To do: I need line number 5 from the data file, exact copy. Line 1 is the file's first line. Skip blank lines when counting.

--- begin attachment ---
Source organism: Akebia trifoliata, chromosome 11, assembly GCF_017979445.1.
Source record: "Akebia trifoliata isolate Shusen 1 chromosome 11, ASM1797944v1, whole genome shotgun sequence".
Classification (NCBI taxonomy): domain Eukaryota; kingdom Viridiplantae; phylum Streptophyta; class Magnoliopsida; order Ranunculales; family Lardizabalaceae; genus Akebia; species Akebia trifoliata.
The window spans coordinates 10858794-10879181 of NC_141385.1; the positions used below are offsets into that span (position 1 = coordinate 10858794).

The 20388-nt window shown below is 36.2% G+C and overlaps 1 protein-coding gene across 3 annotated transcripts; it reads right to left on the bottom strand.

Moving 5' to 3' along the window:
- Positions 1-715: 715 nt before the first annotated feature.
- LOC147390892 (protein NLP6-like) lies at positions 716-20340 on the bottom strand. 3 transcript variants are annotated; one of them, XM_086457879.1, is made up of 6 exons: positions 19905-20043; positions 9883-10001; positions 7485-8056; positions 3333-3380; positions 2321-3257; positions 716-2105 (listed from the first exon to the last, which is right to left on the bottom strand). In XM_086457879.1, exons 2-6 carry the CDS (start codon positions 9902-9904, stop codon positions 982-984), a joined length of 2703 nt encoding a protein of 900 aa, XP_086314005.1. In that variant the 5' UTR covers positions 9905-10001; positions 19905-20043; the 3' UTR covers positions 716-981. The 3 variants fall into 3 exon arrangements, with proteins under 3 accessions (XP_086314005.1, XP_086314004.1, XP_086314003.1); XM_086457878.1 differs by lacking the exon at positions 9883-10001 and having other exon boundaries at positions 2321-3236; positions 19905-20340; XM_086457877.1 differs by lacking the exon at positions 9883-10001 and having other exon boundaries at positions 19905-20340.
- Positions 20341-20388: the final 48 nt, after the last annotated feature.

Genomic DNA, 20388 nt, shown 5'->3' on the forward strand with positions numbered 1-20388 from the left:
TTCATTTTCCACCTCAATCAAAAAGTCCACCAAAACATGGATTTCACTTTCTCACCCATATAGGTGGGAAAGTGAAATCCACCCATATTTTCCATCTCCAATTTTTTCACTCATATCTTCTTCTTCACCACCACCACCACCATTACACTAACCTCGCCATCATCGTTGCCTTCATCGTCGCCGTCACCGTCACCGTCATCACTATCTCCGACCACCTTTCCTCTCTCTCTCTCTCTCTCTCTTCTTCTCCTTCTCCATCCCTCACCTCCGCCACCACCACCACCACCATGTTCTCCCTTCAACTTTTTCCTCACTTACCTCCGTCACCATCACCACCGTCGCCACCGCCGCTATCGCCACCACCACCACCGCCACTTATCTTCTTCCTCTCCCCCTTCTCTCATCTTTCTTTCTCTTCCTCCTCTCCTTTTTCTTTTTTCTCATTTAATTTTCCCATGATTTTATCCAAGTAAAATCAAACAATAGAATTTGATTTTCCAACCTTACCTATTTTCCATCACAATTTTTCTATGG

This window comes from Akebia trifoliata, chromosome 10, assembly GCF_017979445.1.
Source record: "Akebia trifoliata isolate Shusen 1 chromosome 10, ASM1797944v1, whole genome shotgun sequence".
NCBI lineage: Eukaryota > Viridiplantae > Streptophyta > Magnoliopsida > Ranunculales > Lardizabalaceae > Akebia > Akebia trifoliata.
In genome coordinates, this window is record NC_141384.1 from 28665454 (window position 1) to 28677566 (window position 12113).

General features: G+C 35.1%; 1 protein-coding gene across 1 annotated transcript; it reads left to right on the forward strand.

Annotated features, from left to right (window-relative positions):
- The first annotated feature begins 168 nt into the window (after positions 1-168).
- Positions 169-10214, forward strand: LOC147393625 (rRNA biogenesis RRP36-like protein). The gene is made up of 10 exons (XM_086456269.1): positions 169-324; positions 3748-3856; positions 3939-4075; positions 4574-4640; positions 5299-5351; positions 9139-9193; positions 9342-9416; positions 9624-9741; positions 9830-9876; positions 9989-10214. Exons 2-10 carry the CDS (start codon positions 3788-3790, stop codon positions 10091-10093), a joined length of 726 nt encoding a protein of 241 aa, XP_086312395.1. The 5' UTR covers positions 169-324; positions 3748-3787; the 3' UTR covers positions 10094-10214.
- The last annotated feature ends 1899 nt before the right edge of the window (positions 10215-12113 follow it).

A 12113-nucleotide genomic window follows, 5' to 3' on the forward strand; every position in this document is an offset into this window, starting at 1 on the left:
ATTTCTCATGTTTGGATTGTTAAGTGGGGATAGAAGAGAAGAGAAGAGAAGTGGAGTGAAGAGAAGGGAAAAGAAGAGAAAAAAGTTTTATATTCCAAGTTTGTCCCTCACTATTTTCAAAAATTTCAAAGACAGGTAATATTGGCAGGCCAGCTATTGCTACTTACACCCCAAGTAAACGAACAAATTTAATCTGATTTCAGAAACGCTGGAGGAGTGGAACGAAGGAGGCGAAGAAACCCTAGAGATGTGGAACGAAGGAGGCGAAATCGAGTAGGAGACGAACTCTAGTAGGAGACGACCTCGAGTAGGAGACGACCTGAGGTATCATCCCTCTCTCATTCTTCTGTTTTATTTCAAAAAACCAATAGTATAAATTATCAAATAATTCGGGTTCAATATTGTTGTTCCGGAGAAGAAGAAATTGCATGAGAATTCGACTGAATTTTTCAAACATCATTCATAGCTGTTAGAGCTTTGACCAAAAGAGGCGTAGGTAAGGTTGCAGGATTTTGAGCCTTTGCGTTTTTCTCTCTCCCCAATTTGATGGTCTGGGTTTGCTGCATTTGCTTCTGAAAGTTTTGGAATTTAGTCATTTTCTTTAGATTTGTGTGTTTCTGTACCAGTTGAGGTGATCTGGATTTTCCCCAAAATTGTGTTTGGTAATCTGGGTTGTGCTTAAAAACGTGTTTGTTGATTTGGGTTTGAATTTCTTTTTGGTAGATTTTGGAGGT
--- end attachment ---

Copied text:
The 20388-nt window shown below is 36.2% G+C and overlaps 1 protein-coding gene across 3 annotated transcripts; it reads right to left on the bottom strand.